So. Had an excruciating therapy session today. Big realization and breakthrough, but those come with a price. I drove my puffy red eyes to the store in search of Nutella comfort and they had the nerve to be out. Nothing above the shelf tag but empty space and a jar of peanut butter that had escaped it’s own overcrowded row. Can you believe that shit? The Nutella, I mean, not the peanut butter. I understand trying to get away from a crowd.

Comfort on toast (My title, not the artist's) Photo by Janine

Comfort on toast
(My title, not the artist’s)
Photo by Janine

I want to talk about my breakthrough here, but I’m not in emotional shape to do it this week. I did find a related post that I began almost four years ago, but abandoned unfinished. It ends quite abruptly, in mid-sentence, just as I was about to divulge my two-fold reaction to my father’s angry outbursts. I wish I had finished at least the sentence because I don’t know how I planned to end it and I’d really like to hear what 41-year-old me had to say on the matter.

Alas, I can only tell you how I see it now and imagine that I had much pithier things to say a few years ago. Much too pithy for the likes of you. More likely I didn’t know what I was going to say even then, hence the abandonment of the piece.

Nonetheless, here it is, complete with mid-sentence ending.


I’m going to talk about some issues in my family of origin, the family I was raised in, so anyone who doesn’t want to hear about that should bail now. Consider yourself forewarned. ♥

For the Program, we have video tapes on several topics related to weight loss that we watch before workouts. The ones I was watching this week were about stress. Stress contributes to weight gain – not a huge revelation there for me. At the end, however, there was discussion of people who carry anger around like a powder keg, always ready to explode at the slightest provocation. The video went on to talk about how you can choose how you react to things, blah, blah, blah.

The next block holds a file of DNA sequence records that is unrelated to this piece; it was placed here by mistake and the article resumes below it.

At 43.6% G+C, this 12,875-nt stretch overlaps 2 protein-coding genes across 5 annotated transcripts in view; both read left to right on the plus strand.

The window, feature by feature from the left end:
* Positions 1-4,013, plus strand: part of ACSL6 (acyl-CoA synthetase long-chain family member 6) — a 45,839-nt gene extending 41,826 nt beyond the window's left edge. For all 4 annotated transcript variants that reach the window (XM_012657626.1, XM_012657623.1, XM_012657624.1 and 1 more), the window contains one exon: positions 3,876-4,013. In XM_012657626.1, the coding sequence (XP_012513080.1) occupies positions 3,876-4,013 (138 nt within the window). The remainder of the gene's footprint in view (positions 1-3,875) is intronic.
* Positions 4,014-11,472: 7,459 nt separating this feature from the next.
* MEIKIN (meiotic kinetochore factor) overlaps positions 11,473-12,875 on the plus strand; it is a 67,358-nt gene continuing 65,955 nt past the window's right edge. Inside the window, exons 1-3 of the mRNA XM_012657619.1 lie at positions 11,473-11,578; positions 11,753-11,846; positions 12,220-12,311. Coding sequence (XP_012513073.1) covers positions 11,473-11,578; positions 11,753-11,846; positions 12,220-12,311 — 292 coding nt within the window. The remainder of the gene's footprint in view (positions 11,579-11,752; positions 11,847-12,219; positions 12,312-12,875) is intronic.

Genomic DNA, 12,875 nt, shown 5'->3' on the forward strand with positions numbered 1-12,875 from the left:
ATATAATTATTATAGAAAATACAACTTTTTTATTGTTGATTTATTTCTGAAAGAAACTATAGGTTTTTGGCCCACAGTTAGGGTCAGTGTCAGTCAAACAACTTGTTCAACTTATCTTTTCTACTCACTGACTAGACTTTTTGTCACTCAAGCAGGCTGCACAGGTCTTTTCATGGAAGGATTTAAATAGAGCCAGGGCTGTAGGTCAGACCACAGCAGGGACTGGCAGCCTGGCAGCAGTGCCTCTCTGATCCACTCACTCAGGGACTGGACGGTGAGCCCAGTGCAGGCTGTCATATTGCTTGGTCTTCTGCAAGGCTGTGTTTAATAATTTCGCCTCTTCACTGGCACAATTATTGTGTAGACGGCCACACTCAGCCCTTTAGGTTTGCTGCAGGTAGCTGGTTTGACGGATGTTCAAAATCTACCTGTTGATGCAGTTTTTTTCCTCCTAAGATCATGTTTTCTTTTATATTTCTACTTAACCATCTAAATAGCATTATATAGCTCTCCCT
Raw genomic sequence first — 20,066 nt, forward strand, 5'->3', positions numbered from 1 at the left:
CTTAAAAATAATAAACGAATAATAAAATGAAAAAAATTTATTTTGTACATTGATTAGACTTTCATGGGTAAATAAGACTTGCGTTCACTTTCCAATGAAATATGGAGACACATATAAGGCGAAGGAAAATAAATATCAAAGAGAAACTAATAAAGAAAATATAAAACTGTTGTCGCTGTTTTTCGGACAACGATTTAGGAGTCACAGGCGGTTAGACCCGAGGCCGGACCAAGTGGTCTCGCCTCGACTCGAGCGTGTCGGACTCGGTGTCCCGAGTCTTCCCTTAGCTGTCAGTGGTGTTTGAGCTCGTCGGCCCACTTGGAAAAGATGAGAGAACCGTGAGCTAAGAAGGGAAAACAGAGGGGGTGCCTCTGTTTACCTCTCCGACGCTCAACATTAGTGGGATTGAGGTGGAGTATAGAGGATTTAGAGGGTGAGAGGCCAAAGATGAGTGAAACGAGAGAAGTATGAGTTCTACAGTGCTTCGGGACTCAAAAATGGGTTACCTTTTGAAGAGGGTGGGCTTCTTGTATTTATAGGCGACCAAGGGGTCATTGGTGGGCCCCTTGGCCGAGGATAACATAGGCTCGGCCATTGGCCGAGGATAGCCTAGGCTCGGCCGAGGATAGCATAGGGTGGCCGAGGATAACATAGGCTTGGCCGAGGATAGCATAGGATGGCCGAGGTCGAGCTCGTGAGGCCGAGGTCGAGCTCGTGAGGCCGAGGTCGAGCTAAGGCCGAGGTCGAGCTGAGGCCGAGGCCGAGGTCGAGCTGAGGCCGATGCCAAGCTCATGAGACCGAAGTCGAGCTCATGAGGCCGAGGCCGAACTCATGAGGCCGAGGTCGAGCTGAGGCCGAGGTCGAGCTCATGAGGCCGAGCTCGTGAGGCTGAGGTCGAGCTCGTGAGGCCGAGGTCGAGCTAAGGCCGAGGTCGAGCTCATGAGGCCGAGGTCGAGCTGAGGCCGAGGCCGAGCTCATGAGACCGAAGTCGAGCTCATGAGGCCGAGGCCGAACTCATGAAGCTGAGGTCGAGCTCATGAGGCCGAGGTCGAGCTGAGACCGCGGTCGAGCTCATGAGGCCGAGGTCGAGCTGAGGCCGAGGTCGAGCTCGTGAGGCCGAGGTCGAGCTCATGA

By Carlos Latuff ( [Public domain], via Wikimedia Commons

By Carlos Latuff ( [Public domain], via Wikimedia Commons

Now, I’m not one of those people, carrying anger so close to the surface I feel like I’d give an electric shock to anyone who touched me, so I thought this segment would not apply to me at all. As the doctor talked, however, I realized that I grew up with one of these people. I’m not saying it was a revelation that my father was an angry man; kinda hard to miss that one living in the same house. Also not a surprise that I never knew what would set him off or when it would happen. He had an illness later in life that robbed him of his ability to communicate, leaving him babbling incoherently most of the time.

One night toward the end of his life, I was sitting at a table with his wife and her (adult) daughter discussing his latest outburst and what could have set him off. His wife’s daughter (whom I refuse to call my step sister because we were both in our twenties when our parents married) said something about this new volatility being so out of character for him. I don’t remember if I said this aloud, but what I thought was, “What the hell are you talking about? That’s the only part of him I recognize anymore.”

To be fair, he was diagnosed about two years after they were married, so they* were still in the honeymoon phase of the relationship and he was on his best behavior when he got sick. She didn’t know the man I grew up with. I don’t really mean to bad-mouth my father, either. He was essentially a good man who had a tough time showing or acknowledging emotion. And he had an unacknowledged anger management problem.

*My dad, his wife, and her daughter because they were all in the honeymoon phase. He treated her as the daughter he never had. The one he wanted who would look at him through the eyes of the daughter on Father Knows Best (you know, the one he called Kitten), but without requiring any of the emotional groundwork necessary to sustain that kind of admiration. And she didn’t have to endure the anger.

So, my surprise came not from my father’s actions and choices, but from a new light the video shone on my reactions to them. Reactions so ingrained in me that I still have them today. They’re basically two-fold. First, I try, mostly unconsciously, to control other people’s reactions to me by


My first reaction to anger, whether it’s toward me or someone else in the vicinity of my hearing, is to defuse the situation. This usually involves finding the immediate cause of the anger and removing it from the situation somehow. Once that’s done, I react by walking on proverbial eggshells in an effort to regulate the feelings of others around me and ward off any angry flareups. This stage can last a long, long time.

Speaking of a long time, it might be a while before I’m ready to talk about the breakthrough here. Then again, it might be next week. I really don’t know. What I do know it that I will talk about it here. Pinky promise.